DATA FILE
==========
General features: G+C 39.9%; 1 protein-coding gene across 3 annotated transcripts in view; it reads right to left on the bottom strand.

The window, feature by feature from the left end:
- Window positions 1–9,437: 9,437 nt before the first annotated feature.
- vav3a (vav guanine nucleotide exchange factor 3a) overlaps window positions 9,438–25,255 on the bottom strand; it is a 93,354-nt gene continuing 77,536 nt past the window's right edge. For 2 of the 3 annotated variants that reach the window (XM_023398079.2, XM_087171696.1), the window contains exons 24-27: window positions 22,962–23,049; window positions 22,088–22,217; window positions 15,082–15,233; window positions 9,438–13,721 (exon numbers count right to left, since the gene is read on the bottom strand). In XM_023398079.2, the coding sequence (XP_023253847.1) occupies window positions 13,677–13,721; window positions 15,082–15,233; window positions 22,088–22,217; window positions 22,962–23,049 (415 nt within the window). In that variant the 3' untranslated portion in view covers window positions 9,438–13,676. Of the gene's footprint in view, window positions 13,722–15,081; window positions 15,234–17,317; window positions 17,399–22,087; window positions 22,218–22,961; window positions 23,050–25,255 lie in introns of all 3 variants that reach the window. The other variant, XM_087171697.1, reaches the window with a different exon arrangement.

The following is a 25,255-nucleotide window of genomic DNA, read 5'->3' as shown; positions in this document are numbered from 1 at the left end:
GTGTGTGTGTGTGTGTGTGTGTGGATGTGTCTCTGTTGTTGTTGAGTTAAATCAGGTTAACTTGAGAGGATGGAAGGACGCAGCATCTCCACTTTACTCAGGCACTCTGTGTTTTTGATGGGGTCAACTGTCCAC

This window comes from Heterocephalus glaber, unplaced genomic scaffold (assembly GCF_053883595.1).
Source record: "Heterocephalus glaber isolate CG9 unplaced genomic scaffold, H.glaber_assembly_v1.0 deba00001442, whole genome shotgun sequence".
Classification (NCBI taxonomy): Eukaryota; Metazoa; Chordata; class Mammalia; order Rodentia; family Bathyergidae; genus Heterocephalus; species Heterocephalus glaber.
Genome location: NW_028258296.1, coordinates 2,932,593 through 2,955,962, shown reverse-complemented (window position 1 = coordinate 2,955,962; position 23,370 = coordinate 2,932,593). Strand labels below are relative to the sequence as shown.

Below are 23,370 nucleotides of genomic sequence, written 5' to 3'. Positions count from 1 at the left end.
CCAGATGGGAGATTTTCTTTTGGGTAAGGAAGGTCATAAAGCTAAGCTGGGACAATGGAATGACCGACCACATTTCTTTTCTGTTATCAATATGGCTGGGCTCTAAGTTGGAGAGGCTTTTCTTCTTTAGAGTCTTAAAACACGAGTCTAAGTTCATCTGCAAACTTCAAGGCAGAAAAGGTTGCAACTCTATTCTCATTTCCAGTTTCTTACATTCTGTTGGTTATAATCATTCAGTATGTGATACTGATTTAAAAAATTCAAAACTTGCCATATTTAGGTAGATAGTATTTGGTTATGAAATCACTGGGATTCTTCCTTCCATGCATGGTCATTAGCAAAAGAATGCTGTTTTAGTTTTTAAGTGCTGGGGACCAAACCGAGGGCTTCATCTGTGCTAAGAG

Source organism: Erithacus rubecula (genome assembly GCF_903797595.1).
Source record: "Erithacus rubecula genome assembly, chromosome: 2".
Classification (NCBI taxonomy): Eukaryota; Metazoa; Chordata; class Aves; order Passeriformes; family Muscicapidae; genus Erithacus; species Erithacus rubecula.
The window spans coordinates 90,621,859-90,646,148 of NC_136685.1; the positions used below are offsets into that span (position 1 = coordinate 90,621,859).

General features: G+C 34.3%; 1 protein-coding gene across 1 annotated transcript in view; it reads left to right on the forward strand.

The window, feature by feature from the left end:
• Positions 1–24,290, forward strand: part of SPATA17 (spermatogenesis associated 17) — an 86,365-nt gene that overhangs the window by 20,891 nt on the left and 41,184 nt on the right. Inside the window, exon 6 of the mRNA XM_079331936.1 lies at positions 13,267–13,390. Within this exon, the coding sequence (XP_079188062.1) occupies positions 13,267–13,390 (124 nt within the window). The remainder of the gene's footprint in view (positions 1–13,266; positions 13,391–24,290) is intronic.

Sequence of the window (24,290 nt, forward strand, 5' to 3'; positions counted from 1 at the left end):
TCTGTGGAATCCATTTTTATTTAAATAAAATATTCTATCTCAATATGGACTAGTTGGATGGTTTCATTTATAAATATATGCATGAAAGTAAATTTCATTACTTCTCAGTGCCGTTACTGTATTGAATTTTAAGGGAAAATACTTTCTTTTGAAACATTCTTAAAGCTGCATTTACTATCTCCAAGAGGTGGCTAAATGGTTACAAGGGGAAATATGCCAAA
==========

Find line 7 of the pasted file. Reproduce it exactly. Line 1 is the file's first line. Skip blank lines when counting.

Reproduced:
This window comes from Heterocephalus glaber, unplaced genomic scaffold (assembly GCF_053883595.1).